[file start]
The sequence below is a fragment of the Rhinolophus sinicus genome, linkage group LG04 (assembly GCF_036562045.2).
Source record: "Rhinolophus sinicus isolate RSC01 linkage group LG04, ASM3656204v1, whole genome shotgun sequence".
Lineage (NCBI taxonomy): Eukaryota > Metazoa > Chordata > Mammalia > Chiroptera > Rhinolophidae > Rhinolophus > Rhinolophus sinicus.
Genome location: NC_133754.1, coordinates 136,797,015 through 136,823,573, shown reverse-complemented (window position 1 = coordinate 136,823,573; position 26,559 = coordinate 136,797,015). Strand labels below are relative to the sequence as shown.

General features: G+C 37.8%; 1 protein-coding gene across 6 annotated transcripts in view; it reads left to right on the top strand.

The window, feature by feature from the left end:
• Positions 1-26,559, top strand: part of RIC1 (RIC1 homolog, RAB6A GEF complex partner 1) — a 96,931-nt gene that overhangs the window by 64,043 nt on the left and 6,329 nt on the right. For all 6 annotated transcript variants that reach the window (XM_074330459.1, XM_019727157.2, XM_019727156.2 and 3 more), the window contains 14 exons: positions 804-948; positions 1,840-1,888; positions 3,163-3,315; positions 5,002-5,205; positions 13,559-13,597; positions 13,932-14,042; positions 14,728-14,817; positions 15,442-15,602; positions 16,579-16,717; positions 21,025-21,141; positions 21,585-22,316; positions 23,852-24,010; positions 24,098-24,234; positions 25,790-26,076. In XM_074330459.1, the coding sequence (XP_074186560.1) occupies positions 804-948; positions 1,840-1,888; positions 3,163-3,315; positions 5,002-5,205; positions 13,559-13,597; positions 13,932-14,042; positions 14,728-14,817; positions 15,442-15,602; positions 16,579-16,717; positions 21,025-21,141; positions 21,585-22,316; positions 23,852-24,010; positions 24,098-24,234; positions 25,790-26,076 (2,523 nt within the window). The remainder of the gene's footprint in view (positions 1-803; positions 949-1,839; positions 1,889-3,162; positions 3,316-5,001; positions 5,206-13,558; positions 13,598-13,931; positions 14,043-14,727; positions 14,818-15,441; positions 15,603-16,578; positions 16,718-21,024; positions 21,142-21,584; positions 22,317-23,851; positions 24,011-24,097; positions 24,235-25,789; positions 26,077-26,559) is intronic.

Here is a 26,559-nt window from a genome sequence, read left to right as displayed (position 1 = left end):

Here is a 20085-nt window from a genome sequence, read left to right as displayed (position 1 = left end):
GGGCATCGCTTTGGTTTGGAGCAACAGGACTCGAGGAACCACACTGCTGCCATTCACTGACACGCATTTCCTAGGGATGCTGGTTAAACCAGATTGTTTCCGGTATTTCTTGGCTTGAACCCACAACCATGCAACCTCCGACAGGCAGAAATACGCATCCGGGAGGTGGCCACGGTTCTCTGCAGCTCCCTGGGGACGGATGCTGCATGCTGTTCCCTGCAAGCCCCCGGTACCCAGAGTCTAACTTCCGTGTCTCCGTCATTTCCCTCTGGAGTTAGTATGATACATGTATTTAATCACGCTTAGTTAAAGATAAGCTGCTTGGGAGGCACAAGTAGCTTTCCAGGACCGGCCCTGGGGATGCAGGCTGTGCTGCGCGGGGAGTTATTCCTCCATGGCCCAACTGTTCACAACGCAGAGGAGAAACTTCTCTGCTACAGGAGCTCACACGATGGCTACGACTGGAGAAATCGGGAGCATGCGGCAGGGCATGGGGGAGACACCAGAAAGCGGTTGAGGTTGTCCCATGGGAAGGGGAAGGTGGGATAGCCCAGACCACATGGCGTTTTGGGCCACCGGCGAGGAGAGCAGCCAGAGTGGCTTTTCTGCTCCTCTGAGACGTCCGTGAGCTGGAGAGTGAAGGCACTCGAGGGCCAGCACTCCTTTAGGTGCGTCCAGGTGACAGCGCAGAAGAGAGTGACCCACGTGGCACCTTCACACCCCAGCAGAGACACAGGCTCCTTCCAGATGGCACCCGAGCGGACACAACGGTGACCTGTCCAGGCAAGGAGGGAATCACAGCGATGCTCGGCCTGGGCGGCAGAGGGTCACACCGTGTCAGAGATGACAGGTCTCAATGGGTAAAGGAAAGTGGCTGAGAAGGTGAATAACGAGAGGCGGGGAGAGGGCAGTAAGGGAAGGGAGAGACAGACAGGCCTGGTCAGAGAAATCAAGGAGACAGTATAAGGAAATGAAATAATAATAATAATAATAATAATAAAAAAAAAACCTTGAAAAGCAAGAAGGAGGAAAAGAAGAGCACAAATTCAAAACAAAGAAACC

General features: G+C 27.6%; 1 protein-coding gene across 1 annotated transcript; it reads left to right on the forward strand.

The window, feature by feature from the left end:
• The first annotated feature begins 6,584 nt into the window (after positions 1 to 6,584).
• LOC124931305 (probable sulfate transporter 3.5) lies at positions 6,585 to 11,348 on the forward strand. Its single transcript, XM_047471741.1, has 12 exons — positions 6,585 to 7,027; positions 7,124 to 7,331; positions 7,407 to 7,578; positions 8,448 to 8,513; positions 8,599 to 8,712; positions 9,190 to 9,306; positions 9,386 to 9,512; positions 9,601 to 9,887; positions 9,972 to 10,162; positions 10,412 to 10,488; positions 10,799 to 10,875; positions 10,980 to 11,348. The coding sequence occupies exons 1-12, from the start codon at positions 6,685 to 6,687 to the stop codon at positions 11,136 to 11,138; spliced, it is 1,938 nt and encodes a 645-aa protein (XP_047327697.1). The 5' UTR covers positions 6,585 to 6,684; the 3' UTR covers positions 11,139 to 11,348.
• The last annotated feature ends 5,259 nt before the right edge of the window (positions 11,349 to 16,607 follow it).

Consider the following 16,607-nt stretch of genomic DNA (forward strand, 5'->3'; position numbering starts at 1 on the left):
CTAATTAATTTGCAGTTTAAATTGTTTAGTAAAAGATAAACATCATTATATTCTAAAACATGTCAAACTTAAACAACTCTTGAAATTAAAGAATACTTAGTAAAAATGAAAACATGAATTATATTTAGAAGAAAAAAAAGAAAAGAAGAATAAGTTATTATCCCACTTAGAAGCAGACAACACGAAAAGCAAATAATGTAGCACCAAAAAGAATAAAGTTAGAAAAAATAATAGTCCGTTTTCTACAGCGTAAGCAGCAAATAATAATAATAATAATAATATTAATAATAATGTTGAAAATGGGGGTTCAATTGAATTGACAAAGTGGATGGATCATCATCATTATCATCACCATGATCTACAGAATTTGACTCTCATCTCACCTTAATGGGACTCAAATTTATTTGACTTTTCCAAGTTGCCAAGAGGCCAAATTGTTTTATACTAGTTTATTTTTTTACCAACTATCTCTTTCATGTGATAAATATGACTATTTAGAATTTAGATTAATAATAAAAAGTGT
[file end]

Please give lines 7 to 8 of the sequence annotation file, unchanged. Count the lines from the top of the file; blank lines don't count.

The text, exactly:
• Positions 1-26,559, top strand: part of RIC1 (RIC1 homolog, RAB6A GEF complex partner 1) — a 96,931-nt gene that overhangs the window by 64,043 nt on the left and 6,329 nt on the right. For all 6 annotated transcript variants that reach the window (XM_074330459.1, XM_019727157.2, XM_019727156.2 and 3 more), the window contains 14 exons: positions 804-948; positions 1,840-1,888; positions 3,163-3,315; positions 5,002-5,205; positions 13,559-13,597; positions 13,932-14,042; positions 14,728-14,817; positions 15,442-15,602; positions 16,579-16,717; positions 21,025-21,141; positions 21,585-22,316; positions 23,852-24,010; positions 24,098-24,234; positions 25,790-26,076. In XM_074330459.1, the coding sequence (XP_074186560.1) occupies positions 804-948; positions 1,840-1,888; positions 3,163-3,315; positions 5,002-5,205; positions 13,559-13,597; positions 13,932-14,042; positions 14,728-14,817; positions 15,442-15,602; positions 16,579-16,717; positions 21,025-21,141; positions 21,585-22,316; positions 23,852-24,010; positions 24,098-24,234; positions 25,790-26,076 (2,523 nt within the window). The remainder of the gene's footprint in view (positions 1-803; positions 949-1,839; positions 1,889-3,162; positions 3,316-5,001; positions 5,206-13,558; positions 13,598-13,931; positions 14,043-14,727; positions 14,818-15,441; positions 15,603-16,578; positions 16,718-21,024; positions 21,142-21,584; positions 22,317-23,851; positions 24,011-24,097; positions 24,235-25,789; positions 26,077-26,559) is intronic.

Here is a 26,559-nt window from a genome sequence, read left to right as displayed (position 1 = left end):